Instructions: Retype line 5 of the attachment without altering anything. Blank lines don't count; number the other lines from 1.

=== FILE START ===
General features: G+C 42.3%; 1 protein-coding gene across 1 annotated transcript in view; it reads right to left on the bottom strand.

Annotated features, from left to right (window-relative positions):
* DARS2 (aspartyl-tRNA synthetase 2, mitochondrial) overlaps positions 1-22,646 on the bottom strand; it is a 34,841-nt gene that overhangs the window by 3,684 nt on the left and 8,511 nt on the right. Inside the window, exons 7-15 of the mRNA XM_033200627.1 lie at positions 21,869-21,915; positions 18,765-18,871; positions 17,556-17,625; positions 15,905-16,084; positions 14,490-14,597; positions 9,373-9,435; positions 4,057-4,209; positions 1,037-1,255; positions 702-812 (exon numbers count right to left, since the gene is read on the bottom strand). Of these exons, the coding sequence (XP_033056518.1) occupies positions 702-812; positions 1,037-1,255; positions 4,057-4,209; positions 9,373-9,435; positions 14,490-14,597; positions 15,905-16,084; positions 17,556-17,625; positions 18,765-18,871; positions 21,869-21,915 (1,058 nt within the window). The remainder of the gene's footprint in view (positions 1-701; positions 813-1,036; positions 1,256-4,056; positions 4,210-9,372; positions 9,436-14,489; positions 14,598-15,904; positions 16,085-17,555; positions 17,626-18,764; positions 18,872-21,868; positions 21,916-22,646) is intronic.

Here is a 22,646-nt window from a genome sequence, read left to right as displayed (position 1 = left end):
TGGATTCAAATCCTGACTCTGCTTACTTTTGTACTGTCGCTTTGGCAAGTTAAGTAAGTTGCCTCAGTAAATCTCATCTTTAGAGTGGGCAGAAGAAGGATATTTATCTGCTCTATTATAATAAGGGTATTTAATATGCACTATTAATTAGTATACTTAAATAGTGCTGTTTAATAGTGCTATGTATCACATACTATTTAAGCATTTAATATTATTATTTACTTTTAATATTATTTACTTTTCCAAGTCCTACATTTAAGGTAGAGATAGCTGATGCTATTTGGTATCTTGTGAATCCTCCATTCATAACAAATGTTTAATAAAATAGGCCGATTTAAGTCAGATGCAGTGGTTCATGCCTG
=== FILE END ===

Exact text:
TGGATTCAAATCCTGACTCTGCTTACTTTTGTACTGTCGCTTTGGCAAGTTAAGTAAGTTGCCTCAGTAAATCTCATCTTTAGAGTGGGCAGAAGAAGGATATTTATCTGCTCTATTATAATAAGGGTATTTAATATGCACTATTAATTAGTATACTTAAATAGTGCTGTTTAATAGTGCTATGTATCACATACTATTTAAGCATTTAATATTATTATTTACTTTTAATATTATTTACTTTTCCAAGTCCTACATTTAAGGTAGAGATAGCTGATGCTATTTGGTATCTTGTGAATCCTCCATTCATAACAAATGTTTAATAAAATAGGCCGATTTAAGTCAGATGCAGTGGTTCATGCCTG